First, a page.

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When buying municipal bonds, what minimum ratings do most of you look for? AAA is the highest investment grade, but of course, the lowest yield. The books on bonds I've looked at set BBB as the lowest investment grade bond level. BB and below being speculative, highly speculative, and worse.

By setting my brokerage site's muni search engine to shoot for BBB and better, I've found one bond that yields more than 9% (coupon was 5%) and is rated Ba3/A. How much more risk would I be taking by going for something like this? Assuming the ratings are valid, it seems like a reasonable risk to take for the higher yield. The fact that we are dealing with state governments with munis makes me think payments would be reasonably secure. Am I missing something?
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No. of Recommendations: 4
Some muni bonds are subject to AMT. Some are even taxable in the regular manner. If one bond gives a much higher yield than others of the same rating and maturity, check that detail.

If you are starting to buy muni bonds, review your taxes and see whether you are subject to AMT, or whether additional tax-advantaged income might either put you in the AMT bracket or restrict your ability to collect tax credits. Make the decision whether you are or are not interested in a bond subject to AMT.

Best wishes, Chris
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Folgore,

Munis are a different gig. Some are insured, some are rated directly. Also, it does matter when they were last rated.

The question always is, do you think they can make good on their debt? That is the burning risk question. How deep in debt is this government entity? What is the political reality for tax and spending issues? Can they raise taxes if needed? Do they control spending? Can they realistically cut much? How narrow is the difference between party control? Could they quickly flip from one party to another? Would it make a significant difference?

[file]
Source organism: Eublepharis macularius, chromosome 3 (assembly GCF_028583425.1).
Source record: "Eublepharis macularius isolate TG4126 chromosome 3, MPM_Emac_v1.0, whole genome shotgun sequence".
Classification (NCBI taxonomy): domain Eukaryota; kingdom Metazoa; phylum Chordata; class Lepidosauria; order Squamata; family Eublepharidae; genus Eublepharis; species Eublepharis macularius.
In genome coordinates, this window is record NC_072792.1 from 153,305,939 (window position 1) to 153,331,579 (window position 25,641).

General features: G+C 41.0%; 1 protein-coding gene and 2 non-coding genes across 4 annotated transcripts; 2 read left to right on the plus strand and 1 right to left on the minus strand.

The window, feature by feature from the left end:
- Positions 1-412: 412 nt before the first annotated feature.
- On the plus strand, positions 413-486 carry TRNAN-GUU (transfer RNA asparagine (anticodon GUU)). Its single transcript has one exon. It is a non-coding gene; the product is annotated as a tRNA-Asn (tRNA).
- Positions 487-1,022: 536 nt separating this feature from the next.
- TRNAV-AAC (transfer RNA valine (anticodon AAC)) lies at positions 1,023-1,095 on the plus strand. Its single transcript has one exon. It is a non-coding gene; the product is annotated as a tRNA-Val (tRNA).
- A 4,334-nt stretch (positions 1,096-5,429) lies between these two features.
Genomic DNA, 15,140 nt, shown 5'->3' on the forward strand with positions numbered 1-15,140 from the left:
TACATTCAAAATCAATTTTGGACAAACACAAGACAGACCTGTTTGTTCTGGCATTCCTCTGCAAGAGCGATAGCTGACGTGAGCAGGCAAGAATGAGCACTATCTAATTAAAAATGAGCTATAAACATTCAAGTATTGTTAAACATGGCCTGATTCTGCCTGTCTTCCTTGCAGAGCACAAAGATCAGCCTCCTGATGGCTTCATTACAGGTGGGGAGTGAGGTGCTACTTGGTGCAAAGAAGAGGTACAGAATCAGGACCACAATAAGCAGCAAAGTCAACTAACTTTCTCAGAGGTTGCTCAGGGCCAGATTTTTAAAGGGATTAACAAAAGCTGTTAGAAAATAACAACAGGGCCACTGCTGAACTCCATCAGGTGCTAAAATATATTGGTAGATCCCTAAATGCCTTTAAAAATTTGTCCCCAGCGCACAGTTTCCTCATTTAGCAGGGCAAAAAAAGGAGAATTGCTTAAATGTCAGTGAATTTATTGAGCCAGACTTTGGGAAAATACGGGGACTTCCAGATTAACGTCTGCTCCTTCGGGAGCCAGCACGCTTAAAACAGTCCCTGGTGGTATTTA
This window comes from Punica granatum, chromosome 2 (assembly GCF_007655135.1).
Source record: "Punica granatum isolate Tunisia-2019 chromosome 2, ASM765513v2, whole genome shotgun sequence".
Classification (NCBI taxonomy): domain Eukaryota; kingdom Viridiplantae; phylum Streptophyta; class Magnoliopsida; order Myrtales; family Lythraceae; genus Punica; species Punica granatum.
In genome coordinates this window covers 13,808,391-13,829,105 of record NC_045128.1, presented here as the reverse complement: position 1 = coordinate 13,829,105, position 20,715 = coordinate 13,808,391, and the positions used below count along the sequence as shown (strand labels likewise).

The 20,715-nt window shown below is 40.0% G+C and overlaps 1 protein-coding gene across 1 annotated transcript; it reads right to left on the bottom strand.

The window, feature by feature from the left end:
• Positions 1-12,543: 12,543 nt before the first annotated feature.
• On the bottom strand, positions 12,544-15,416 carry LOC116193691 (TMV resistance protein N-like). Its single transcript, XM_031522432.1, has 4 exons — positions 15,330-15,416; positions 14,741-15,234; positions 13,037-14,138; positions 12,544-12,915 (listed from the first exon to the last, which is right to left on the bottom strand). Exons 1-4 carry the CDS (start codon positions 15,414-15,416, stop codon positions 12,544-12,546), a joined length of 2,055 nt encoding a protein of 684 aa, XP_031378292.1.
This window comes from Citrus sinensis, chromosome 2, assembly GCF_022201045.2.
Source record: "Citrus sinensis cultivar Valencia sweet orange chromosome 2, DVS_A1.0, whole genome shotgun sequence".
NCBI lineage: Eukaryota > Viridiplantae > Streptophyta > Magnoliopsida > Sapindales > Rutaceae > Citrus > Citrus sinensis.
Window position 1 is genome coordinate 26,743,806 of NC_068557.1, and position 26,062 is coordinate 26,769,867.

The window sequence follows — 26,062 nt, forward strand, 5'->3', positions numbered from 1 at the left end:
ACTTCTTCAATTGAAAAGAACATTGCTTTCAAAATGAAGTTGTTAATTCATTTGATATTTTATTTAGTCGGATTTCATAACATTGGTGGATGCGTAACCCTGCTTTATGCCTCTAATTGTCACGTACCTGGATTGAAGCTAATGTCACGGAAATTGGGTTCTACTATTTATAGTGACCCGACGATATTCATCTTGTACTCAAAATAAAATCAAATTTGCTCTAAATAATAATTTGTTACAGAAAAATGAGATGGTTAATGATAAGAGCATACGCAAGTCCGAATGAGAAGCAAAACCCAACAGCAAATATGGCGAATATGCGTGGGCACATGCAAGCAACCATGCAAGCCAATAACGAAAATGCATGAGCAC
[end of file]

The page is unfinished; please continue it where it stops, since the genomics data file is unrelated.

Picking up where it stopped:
jack
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In addition to Jack's good points...

Is the muni bond a GO (General Obligation) bond, paid out of taxes? Or is it a specific project bond (e.g. bridge, sports arena) that is paid from the expected cash flow of the project?

Wendy
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"I've found one bond that yields more than 9% (coupon was 5%) and is rated Ba3/A."

I would be very wary of a bond that pays unusually high yield for its bond rating. It is a flashing yellow light that must be explained before I would invest.

Some possible reasons--

>The bond is about to be called and the call price is holding down its market value giving it a higher yield than normal. (If you pay over the call price, it can be called out from under you at a loss.)

>Some news event has occurred that makes people think the bond is about to be downgraded. (Remember that bond ratings for iffy investments were very much a part of the subprime melt down. Bond ratings work best for ordinary good quality, very boring bonds that just keep paying their interest. Anything fancy and ratings may not be reliable.)

>Some bonds are insured to get them higher bond ratings, but the insurance has recently been shown to be based on those derivatives that caused AIG so much trouble. The insurance could be worthless. Is the bond rating still good? The insurer still solvent?
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